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LETTERS

Dec. 21, 1987
Dec. 21, 1987

Table of Contents
Dec. 21, 1987

Lakers-Celtics
Dallas Cowboys
Lady Longhorns
Team USA
University Of Miami
Bill Johnson
Morten Andersen
Television
Wrestling Padre
Focus
Point After

LETTERS

Edited by Gay Flood

LOYOLA-CINCINNATI 1963
Ron Fimrite's glorious article in your college basketball '87-88 issue (It Was More Than Just a Game, Nov. 18) on the 1963 NCAA championship game brought a few tears and a flood of memories. Like Les Hunter, I have relived that game—which was so painful for us Cincinnati fans—thousands of times. What hurt so much then is a pleasant memory now. And to think that all 10 starters earned degrees!
THOMAS C. BUTLER
Cincinnati '59
Columbus, Ind.

This is an article from the Dec. 21, 1987 issue Original Layout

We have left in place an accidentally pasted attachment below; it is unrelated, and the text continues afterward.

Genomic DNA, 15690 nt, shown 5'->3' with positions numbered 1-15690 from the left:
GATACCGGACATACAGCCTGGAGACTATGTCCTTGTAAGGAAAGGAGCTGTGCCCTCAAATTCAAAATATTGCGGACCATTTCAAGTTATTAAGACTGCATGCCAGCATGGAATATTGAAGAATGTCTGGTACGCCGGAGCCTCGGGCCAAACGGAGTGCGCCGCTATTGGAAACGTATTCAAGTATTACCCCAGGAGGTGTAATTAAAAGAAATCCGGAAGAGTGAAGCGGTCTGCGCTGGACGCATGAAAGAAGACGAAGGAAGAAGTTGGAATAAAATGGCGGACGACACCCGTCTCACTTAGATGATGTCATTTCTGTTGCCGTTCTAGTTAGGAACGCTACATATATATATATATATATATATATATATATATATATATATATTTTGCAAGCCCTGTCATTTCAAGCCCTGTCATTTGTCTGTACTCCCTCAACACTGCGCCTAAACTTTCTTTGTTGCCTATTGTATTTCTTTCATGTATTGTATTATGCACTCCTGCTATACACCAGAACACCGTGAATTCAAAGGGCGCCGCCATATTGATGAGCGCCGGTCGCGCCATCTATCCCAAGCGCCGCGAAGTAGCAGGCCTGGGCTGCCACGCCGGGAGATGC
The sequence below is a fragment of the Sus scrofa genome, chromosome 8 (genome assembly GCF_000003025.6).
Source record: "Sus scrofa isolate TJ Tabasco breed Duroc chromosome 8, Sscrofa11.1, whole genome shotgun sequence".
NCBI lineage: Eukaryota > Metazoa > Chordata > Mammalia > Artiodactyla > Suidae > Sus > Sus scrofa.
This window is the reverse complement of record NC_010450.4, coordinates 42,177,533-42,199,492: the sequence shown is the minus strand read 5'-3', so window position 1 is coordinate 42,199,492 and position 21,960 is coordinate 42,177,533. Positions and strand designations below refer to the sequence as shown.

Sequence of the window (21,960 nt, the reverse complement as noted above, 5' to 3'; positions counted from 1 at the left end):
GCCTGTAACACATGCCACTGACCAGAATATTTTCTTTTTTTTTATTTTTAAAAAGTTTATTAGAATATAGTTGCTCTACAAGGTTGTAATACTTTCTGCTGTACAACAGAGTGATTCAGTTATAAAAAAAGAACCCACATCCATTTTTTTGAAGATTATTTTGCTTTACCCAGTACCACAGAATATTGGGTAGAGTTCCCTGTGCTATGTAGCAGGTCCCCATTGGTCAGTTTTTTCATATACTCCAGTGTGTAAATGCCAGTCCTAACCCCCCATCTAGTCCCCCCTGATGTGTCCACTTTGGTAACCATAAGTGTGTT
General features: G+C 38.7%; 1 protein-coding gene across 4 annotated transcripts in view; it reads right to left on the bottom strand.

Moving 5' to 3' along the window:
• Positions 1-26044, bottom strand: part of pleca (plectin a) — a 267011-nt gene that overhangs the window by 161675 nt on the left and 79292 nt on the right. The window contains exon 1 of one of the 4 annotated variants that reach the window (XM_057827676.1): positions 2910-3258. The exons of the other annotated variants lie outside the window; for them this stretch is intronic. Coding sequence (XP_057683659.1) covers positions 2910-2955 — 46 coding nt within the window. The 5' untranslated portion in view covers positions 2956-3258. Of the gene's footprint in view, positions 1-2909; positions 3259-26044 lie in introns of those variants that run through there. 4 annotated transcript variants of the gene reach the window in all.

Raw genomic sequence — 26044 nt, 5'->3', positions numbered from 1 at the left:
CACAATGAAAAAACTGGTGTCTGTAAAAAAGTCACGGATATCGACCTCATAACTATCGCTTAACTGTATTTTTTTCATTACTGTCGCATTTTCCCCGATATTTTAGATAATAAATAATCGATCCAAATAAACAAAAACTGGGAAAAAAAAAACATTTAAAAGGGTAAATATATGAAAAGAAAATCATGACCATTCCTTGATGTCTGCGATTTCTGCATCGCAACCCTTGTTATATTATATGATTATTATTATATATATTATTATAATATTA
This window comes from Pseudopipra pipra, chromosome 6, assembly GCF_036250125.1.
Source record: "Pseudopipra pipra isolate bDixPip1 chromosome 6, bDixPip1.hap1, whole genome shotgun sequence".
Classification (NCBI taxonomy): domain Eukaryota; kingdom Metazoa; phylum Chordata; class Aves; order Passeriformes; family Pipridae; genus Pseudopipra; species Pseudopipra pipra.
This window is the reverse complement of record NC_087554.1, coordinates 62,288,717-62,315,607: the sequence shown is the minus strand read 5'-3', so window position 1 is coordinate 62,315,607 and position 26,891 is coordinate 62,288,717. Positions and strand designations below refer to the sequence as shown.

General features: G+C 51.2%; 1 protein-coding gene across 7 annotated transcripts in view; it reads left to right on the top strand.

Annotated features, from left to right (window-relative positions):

I have especially strong recollections of the first of the two games Loyola lost that season. The Ramblers, with a 22-0 record, fell behind 14-2 at Bowling Green State. Loyola never did get into the game and lost 92-75. Falcon fans went crazy. That may have been the best game Bowling Green ever played. The Falcons went 21-4 that season and were led by All-America Nate Thurmond and Howard Komives. Also contributing mightily were Elijah Chatman and Wavey Junior.

Coincidentally on that same night (Feb. 16, 1963) the Cincinnati Bearcats lost their only game of the regular season, 65-64 to Wichita. That cheated Bowling Green out of the next morning's headlines.
ALLAN BABER
Albuquerque

WONDERFUL WYOMING